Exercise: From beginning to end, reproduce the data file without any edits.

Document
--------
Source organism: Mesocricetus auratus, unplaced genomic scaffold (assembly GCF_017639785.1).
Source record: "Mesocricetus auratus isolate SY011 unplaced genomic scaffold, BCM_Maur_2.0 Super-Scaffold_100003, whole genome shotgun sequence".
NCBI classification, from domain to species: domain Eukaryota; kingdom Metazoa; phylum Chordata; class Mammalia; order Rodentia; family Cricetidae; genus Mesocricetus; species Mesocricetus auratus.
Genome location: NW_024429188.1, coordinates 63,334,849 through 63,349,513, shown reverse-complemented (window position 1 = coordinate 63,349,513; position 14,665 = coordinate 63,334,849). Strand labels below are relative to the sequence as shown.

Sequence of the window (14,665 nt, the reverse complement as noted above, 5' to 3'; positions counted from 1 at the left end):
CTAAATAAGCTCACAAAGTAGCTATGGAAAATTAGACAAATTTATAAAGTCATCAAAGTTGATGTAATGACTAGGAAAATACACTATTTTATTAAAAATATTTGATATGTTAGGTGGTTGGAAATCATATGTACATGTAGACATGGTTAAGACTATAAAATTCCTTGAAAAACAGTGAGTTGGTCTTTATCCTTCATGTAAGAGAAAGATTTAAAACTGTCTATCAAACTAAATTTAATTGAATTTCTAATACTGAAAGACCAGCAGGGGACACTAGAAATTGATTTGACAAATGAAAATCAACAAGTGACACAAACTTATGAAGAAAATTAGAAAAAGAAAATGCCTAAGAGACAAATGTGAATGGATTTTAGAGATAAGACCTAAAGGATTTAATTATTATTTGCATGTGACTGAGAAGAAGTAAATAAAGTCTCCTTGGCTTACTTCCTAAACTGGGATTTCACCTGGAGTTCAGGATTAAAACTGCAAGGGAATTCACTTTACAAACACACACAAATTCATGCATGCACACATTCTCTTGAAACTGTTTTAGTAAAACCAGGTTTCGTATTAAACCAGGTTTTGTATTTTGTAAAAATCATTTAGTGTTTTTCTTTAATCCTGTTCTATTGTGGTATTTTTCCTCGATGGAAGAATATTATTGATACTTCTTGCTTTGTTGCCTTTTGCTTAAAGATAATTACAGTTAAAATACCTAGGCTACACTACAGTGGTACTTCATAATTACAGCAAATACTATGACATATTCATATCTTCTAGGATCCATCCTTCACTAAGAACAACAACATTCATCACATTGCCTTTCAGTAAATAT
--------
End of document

Source organism: Mesocricetus auratus, unplaced genomic scaffold (assembly GCF_017639785.1).
Source record: "Mesocricetus auratus isolate SY011 unplaced genomic scaffold, BCM_Maur_2.0 Super-Scaffold_100003, whole genome shotgun sequence".
NCBI classification, from domain to species: domain Eukaryota; kingdom Metazoa; phylum Chordata; class Mammalia; order Rodentia; family Cricetidae; genus Mesocricetus; species Mesocricetus auratus.
Genome location: NW_024429188.1, coordinates 63,334,849 through 63,349,513, shown reverse-complemented (window position 1 = coordinate 63,349,513; position 14,665 = coordinate 63,334,849). Strand labels below are relative to the sequence as shown.

Sequence of the window (14,665 nt, the reverse complement as noted above, 5' to 3'; positions counted from 1 at the left end):
CTAAATAAGCTCACAAAGTAGCTATGGAAAATTAGACAAATTTATAAAGTCATCAAAGTTGATGTAATGACTAGGAAAATACACTATTTTATTAAAAATATTTGATATGTTAGGTGGTTGGAAATCATATGTACATGTAGACATGGTTAAGACTATAAAATTCCTTGAAAAACAGTGAGTTGGTCTTTATCCTTCATGTAAGAGAAAGATTTAAAACTGTCTATCAAACTAAATTTAATTGAATTTCTAATACTGAAAGACCAGCAGGGGACACTAGAAATTGATTTGACAAATGAAAATCAACAAGTGACACAAACTTATGAAGAAAATTAGAAAAAGAAAATGCCTAAGAGACAAATGTGAATGGATTTTAGAGATAAGACCTAAAGGATTTAATTATTATTTGCATGTGACTGAGAAGAAGTAAATAAAGTCTCCTTGGCTTACTTCCTAAACTGGGATTTCACCTGGAGTTCAGGATTAAAACTGCAAGGGAATTCACTTTACAAACACACACAAATTCATGCATGCACACATTCTCTTGAAACTGTTTTAGTAAAACCAGGTTTCGTATTAAACCAGGTTTTGTATTTTGTAAAAATCATTTAGTGTTTTTCTTTAATCCTGTTCTATTGTGGTATTTTTCCTCGATGGAAGAATATTATTGATACTTCTTGCTTTGTTGCCTTTTGCTTAAAGATAATTACAGTTAAAATACCTAGGCTACACTACAGTGGTACTTCATAATTACAGCAAATACTATGACATATTCATATCTTCTAGGATCCATCCTTCACTAAGAACAACAACATTCATCACATTGCCTTTCAGTAAATAT